DHCP Authentication discussion at IETF...
Ted Lemon <firstname.lastname@example.org> Sat, 12 April 1997 00:45 UTC
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Date: Fri, 11 Apr 1997 20:27:02 -0400
From: Ted Lemon <email@example.com>
To: Multiple recipients of list <firstname.lastname@example.org>
Subject: DHCP Authentication discussion at IETF...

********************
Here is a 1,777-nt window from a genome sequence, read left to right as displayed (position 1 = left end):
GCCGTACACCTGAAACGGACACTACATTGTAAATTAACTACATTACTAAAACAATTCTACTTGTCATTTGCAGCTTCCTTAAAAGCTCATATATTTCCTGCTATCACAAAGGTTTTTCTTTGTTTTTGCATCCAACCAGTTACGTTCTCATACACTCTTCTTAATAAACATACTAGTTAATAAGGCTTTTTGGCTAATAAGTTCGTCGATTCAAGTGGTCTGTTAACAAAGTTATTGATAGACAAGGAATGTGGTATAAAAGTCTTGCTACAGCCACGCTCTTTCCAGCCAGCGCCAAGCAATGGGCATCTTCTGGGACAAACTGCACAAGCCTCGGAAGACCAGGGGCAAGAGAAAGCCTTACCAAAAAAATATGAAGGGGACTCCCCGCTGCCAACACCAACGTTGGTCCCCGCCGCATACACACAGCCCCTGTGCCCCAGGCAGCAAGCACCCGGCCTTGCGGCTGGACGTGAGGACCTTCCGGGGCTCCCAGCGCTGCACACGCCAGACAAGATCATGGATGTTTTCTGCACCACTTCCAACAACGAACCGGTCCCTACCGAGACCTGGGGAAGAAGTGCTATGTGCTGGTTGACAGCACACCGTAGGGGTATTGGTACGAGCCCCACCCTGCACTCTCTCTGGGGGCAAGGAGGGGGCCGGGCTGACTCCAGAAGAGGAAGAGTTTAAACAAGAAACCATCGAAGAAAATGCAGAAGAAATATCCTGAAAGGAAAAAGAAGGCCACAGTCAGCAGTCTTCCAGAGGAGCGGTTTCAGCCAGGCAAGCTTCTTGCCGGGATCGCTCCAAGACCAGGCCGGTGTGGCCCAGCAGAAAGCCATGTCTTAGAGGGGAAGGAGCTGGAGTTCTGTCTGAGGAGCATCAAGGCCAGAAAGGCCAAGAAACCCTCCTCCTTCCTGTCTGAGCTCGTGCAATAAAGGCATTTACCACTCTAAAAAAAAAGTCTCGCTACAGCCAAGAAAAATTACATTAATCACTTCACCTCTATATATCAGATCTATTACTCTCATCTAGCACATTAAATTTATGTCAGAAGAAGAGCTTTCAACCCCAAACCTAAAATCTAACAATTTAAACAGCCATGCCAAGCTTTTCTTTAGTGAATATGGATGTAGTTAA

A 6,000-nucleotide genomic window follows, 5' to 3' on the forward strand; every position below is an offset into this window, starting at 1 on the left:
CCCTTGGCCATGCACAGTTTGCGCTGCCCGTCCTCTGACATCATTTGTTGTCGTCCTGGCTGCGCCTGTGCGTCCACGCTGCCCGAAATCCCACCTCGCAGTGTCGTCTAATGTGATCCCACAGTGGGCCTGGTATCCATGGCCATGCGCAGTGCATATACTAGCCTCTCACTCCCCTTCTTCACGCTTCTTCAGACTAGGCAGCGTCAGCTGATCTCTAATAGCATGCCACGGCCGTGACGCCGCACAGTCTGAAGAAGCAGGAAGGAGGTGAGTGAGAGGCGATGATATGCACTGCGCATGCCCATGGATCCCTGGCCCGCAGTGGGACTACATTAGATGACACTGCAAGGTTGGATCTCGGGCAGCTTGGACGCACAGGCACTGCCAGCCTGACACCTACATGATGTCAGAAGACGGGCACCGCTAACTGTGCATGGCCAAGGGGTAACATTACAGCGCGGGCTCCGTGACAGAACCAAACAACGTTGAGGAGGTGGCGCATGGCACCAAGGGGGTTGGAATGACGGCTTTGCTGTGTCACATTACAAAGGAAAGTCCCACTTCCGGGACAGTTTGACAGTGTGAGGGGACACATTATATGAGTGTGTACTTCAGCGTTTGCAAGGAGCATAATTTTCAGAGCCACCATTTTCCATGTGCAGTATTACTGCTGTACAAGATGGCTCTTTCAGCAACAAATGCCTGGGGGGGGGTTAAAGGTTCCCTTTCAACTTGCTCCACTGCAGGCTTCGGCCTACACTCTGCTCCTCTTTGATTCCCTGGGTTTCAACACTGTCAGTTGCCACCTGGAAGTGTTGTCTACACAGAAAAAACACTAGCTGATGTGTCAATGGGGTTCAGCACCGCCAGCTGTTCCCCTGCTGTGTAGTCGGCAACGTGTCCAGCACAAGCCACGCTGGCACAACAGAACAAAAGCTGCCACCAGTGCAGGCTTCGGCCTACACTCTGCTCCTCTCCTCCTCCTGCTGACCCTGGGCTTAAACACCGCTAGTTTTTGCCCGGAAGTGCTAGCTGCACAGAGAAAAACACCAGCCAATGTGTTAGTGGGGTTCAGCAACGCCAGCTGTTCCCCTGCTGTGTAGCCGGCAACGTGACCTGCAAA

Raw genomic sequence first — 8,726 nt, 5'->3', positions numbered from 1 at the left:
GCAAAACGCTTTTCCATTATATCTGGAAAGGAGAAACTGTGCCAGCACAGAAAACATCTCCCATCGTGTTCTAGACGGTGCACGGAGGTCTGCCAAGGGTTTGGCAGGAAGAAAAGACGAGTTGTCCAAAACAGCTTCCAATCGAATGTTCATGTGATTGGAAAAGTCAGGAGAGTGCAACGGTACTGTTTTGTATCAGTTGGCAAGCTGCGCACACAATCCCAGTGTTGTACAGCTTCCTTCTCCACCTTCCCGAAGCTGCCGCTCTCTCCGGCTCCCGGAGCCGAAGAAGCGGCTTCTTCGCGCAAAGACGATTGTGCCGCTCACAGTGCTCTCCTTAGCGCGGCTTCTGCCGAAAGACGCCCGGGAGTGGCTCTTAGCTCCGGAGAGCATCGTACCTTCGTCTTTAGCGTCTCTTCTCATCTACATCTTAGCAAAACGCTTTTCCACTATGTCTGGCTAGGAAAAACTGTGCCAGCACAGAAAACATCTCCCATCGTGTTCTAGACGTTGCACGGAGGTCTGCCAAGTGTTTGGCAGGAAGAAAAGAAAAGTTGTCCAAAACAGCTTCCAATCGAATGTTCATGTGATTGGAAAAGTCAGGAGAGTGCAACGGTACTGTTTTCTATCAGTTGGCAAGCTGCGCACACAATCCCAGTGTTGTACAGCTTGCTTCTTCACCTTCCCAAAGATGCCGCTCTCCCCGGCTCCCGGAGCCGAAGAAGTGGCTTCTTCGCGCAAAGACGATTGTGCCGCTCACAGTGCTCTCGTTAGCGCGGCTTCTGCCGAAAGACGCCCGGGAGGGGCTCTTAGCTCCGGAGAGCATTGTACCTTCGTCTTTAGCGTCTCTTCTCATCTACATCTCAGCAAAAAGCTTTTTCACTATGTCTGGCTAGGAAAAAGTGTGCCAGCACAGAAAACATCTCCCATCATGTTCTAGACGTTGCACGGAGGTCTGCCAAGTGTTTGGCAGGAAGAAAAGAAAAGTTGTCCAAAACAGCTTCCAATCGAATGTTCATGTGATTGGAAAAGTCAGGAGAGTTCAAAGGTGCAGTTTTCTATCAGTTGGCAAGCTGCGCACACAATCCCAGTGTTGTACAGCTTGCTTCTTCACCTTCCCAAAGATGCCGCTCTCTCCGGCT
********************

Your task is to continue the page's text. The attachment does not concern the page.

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Having had some time to digest the results of our discussion about DHCP Authentication on Wednesday, I've come up with my notion of a set of requirements for that the authentication protocol needs to be able to do, and also what it doesn't need to be able to do. I'd be interested in people's comments on this. What I think we need to be able to do: (1) Ensure that a client that frequently uses DHCP on a given network can easily authenticate packets supplied by the server. (2) Ensure that it is possible, where appropriate, for a client that has never established a relationship with a particular administrative domain to prove its identity to the DHCP server in that domain and subsequently verify the server's identity. (3) If it is required in a particular administrative domain, a client that has previously established a relationship with that domain should be able to *quickly* prove its identity to the DHCP server. Speed is important because the server is going to have to verify a lot of identities in rapid succession on Monday morning at 9:00 AM. (4) If it is required in a particular domain, a client that has no pre-established relationship with that domain should be able to authenticate itself to DHCP servers in that domain. (5) Support authentication with clients that can retain minimal state. Clients that I have in mind are things like printers and X terminals. Any state that these clients save has to go in NVRAM, which is usually a tight resource. Fortunately, a characteristic that I believe these devices all share is that they do not roam from network to network very much. The amount of state that these devices need to retain in order to do authentication should be pretty small - along the lines of the 01 authentication draft. Problems I think we *might* want to solve: (1) Requiring authentication of DHCPDISCOVER packets. One good reason for authenticating DHCPDISCOVER packets is that it gives us a key with which we can differentiate between clients and possibly supply them with different parameters or allocate addresses from different pools. However, in the case of authentication of known clients, we can probably cache the key the client used last time and use this to pick an address. In the (I think) unlikely event that the client is no longer using the same key, we can always send a DHCPNAK and next time do the allocation with the new key. This will also work the first time the client boots, at which time we may not know what key it's going to use - we just guess, and if it turns out we're wrong, we cache the key, send a DHCPNAK, and start again. Caching key/client identifier pairs may require a fairly noticable change to the DHCP server, but the uses I've described will too, so I don't think it's unreasonable to say that you have to do one to do the other. Another reason to authenticate DHCPDISCOVER packets is to prevent a denial of service attack where a client repeatedly sends DHCPDISCOVER packets with different client identifiers. If the server reserves addresses offered to clients, and a client is able to exhaust the entire address pool before its first reservation has expired, it can theoretically prevent the DHCP server from allocating addresses to legitimate clients. However, A DHCP server is not *required* to reserve any resources in response to a DHCPDISCOVER packet. We should probably state that a server that does authentication SHOULD NOT reserve a lease that it offers in response to an unauthenticated DHCPOFFER, but should arrange to put that lease at the tail end of the list of available leases for that subnet, so that in the normal scheme of things, the lease will still be available when the authenticated DHCPREQUEST arrives. Problems I think we do not need to solve: (1) Authenticating clients that don't retain any state. I don't think we can do this without doing Kerberos or something like it and requiring the operator of the machine to type in a password prior to booting. I can't think of any cases where this would actually make sense, although I'd be interested to know if anybody else can. Even with Kerberos, we'd still have the time synchronization problem. (2) Replay detection. First, a general observation on replay attacks: In general, if a client or server sends a particular DHCP packet, the response to that packet will always be the same. Only in cases where there is congestion and contention over DHCP leases, or a change in configuration, is there any likelihood that, for example, the response to a DHCPDISCOVER will be a DHCPOFFER with a different address than was offered previously. Consider the following replay attacks: - Replay of DHCPDISCOVER packets: All such a replay attack does is to make the server do work. Figuring out that a replay attack is occurring actually causes the server to do *more* work, making the attack more effective. - Replay of DHCPOFFER packets: There is some risk of a denial of service here - if an adversary can get a client to repeatedly accept an offer that it knows will not be honored when the client enters the REQUESTING state, then the adversary can prevent the client from booting. However, it would require rather unusual circumstances for this attack to be possible, as mentioned earlier. - Replay of DHCPREQUEST packets: Such an attack could be used to continue to extend a lease after the legitimate client no longer needs it. However, it would take a very patient adversary indeed to make this work as a denial of service attack, since the average client probably renews its lease before it expires most of the time - only when a client visits the network and then leaves, never to return, is this likely to be a major problem. Because of the amount of time it would take to actually create a problem using this attack, it should be easily solved administratively. - Replay of DHCPACK packets: This could theoretically be used to convince a client that its lease has been extended when it has not. This is still a pretty feeble denial of service attack, though - chances are that if the client asks to have its lease extended, the server's response will be pretty much the same as the replayed response. Probably the biggest risk of this attack is that the replayed DHCPACK message might contain stale configuration data. If the IP address of the router on a particular subnet has changed, an adversary might be able to convince some clients that it hasn't. If the old address has been put into the allocation pool, this could be a big problem. - Replay of DHCPNAK packets: This could be a handy attack: capture a DHCPNAK packet for a particular client when it tries to reboot on network A after having previously booted on network B. Then, next time it tries to boot, replay the NAK. Keep doing this until they figure out where you're plugged into the network. We can make this attack harder by stating that an authenticating client MUST compare the NAKed address to the REQUESTed address, and discard the NAK if they differ. I'm not sure if RFC2131 says this explicitely. The adversary can still use this replay attack when the client is booting on network B and gets the same address it had before, but this should be pretty easy for an administrator to track down. I don't want to downplay the seriousness of these attacks. In particular, in the right combination of circumstances, a replayed DHCPACK could seriously compromise the security of a credulous client. However, I think that all of these attacks are more easily addressed with a sensible security policy than with a heavyweight protocol - indeed, even with Olafur's protocol, there's no real way to prevent replay attacks on the client, since it doesn't have a reliable time source of its own. So perhaps as part of the eventual standard, or as an accompaniment to it, we should define a set of security policies that must be followed in order to prevent the serious compromise I described earlier and mitigate the denial-of-service attacks.